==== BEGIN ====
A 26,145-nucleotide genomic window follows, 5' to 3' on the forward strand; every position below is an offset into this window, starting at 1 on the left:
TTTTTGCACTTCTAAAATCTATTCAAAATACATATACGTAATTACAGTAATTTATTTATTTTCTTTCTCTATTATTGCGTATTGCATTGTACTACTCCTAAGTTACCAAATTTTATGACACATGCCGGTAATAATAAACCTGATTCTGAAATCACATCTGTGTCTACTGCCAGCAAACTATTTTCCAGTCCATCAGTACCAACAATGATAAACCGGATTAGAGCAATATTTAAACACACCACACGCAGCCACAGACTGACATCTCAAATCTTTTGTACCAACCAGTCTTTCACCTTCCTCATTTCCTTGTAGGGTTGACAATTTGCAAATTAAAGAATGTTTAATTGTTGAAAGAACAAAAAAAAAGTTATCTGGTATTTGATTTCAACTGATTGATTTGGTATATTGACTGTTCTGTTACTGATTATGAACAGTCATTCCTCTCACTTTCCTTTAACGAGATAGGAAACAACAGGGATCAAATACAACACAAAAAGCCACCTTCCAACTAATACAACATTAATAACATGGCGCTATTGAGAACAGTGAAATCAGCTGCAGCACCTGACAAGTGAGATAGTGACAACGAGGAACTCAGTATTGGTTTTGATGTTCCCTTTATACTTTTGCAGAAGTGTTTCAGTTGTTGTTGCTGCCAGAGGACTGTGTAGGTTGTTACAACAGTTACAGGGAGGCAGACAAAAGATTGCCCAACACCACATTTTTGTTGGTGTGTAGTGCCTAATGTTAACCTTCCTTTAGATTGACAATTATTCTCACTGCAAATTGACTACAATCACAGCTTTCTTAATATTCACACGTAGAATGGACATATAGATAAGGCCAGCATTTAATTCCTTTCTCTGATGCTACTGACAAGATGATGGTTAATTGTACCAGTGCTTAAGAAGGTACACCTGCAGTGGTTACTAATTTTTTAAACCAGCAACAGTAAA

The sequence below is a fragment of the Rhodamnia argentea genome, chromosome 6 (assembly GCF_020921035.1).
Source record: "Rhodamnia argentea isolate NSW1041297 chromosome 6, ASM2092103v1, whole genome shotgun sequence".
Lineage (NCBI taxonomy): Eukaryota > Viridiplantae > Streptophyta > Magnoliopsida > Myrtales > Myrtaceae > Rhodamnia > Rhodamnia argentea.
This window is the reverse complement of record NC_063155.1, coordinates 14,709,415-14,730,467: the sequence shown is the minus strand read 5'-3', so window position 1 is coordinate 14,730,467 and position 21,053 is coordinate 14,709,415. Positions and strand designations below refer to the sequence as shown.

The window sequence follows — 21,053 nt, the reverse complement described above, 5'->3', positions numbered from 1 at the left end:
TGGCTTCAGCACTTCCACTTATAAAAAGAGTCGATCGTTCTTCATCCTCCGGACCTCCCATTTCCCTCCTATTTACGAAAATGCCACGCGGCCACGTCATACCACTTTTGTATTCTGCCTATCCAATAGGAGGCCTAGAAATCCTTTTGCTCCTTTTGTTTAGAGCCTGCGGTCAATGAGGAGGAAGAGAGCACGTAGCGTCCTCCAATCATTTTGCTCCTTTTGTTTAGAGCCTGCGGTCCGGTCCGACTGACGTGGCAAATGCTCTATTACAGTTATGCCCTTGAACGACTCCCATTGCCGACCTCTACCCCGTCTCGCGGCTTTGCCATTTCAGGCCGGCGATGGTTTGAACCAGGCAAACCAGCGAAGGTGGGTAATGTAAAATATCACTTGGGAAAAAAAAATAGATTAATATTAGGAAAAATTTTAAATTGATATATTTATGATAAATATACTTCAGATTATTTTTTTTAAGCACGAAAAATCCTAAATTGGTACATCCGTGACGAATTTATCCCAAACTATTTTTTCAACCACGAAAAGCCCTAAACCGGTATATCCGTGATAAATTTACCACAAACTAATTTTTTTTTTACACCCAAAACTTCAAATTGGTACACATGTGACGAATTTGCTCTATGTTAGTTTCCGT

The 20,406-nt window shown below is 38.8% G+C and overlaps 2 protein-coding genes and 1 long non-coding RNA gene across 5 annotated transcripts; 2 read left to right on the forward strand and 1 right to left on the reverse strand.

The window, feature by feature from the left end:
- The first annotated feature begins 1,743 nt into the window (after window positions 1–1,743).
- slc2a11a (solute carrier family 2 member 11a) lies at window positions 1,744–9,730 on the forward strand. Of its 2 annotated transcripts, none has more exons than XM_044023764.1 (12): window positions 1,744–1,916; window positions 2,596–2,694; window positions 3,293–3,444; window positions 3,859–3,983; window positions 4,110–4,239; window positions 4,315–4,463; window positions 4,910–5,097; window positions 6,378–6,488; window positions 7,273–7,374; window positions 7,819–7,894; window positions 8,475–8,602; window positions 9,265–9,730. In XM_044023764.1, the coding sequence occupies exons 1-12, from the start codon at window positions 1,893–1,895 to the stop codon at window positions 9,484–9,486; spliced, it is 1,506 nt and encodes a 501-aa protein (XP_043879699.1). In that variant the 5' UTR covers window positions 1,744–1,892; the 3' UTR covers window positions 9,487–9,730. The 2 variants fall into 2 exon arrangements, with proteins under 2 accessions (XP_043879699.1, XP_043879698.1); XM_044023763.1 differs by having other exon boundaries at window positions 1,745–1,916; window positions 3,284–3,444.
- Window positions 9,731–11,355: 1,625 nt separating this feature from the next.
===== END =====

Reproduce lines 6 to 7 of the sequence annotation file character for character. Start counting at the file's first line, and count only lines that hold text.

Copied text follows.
This window is the reverse complement of record NC_063155.1, coordinates 14,709,415-14,730,467: the sequence shown is the minus strand read 5'-3', so window position 1 is coordinate 14,730,467 and position 21,053 is coordinate 14,709,415. Positions and strand designations below refer to the sequence as shown.

The window sequence follows — 21,053 nt, the reverse complement described above, 5'->3', positions numbered from 1 at the left end: